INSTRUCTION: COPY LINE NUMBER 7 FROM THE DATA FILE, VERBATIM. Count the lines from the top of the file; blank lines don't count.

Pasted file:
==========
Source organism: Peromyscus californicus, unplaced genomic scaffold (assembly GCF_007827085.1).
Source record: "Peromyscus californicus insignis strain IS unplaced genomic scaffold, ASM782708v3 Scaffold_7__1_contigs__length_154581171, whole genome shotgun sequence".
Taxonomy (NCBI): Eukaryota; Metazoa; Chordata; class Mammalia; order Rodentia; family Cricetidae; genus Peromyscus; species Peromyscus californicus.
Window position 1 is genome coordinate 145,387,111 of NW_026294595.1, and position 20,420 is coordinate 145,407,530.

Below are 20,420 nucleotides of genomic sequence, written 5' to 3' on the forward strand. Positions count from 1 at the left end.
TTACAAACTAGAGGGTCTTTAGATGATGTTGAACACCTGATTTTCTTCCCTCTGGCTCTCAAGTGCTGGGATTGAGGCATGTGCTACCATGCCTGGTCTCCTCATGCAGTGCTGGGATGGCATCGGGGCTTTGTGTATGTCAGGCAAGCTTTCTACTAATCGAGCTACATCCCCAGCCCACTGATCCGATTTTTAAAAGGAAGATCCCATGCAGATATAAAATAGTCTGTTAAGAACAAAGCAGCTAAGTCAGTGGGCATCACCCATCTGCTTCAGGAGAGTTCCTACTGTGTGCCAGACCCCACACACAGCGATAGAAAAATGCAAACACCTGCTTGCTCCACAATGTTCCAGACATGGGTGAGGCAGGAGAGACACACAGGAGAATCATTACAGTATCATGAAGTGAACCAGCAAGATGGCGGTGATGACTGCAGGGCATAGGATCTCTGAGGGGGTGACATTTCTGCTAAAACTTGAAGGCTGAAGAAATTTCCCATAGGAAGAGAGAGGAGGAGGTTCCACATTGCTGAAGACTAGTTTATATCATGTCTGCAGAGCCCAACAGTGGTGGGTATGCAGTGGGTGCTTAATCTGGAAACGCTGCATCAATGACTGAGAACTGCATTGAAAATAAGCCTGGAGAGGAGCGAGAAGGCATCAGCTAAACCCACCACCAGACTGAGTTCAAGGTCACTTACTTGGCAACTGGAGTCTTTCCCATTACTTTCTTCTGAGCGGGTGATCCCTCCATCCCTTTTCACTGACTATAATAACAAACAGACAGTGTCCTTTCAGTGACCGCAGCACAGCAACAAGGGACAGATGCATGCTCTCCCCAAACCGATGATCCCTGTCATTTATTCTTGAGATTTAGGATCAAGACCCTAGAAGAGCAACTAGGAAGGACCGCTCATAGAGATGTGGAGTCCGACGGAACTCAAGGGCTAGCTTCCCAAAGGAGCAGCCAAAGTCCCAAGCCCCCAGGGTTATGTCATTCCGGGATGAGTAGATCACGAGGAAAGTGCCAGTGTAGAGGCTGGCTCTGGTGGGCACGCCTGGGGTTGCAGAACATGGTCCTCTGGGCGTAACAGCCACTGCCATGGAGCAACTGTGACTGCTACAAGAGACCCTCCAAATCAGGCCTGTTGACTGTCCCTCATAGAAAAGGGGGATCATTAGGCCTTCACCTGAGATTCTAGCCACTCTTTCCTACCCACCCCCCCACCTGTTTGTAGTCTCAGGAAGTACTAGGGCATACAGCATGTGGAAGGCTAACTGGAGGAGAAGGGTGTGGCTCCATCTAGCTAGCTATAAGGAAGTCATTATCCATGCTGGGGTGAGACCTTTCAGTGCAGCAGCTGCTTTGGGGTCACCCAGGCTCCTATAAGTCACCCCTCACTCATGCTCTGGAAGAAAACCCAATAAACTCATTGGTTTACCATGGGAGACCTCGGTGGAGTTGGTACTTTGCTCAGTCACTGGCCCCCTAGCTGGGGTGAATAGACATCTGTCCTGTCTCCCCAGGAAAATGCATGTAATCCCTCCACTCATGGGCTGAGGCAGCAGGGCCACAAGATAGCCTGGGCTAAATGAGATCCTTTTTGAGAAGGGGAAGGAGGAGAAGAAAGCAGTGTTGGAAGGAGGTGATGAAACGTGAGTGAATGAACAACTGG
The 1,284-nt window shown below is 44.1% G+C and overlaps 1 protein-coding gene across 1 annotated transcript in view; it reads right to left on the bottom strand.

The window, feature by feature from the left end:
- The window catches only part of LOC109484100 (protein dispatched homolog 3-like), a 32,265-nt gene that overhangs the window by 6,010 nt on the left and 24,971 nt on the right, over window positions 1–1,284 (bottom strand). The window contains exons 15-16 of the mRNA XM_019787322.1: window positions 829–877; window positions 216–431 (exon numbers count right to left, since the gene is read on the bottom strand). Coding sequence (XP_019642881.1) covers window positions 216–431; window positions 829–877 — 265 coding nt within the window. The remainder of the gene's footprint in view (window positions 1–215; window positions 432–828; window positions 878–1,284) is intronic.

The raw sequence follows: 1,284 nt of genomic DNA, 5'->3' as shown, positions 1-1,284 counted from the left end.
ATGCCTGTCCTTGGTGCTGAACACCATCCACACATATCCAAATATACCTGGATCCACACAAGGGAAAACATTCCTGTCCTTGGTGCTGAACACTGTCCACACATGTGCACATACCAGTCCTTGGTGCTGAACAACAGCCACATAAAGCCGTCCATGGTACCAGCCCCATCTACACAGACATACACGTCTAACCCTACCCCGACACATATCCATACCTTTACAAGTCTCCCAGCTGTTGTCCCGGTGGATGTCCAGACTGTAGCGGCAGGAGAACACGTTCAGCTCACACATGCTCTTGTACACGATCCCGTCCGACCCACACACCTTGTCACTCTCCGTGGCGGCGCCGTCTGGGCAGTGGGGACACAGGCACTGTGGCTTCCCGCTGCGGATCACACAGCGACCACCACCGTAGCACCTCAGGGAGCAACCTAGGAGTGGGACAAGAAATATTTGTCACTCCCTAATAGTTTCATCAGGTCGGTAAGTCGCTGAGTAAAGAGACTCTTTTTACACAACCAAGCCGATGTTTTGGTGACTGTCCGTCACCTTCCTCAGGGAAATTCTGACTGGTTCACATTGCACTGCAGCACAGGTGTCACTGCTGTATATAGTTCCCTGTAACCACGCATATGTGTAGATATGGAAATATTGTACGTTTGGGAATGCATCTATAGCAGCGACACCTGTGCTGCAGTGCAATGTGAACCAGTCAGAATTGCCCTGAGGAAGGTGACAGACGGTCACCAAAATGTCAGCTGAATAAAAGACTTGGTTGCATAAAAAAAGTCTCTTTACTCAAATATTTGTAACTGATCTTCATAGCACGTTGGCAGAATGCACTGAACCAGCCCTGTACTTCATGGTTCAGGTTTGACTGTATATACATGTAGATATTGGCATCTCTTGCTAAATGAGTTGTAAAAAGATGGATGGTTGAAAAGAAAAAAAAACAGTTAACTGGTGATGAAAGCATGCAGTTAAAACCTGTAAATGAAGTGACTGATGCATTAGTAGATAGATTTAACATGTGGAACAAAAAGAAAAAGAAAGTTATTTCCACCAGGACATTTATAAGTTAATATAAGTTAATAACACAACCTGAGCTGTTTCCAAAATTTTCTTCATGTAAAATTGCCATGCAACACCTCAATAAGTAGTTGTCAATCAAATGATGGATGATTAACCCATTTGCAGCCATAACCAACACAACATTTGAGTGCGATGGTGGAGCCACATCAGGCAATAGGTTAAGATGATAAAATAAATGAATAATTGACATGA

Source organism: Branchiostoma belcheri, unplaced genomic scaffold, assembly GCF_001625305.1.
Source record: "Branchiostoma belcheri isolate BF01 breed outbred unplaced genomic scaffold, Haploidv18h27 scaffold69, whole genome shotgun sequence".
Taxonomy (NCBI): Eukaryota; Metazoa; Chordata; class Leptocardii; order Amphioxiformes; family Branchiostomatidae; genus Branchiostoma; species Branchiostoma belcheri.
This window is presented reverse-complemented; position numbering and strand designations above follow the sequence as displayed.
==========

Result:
The 1,284-nt window shown below is 44.1% G+C and overlaps 1 protein-coding gene across 1 annotated transcript in view; it reads right to left on the bottom strand.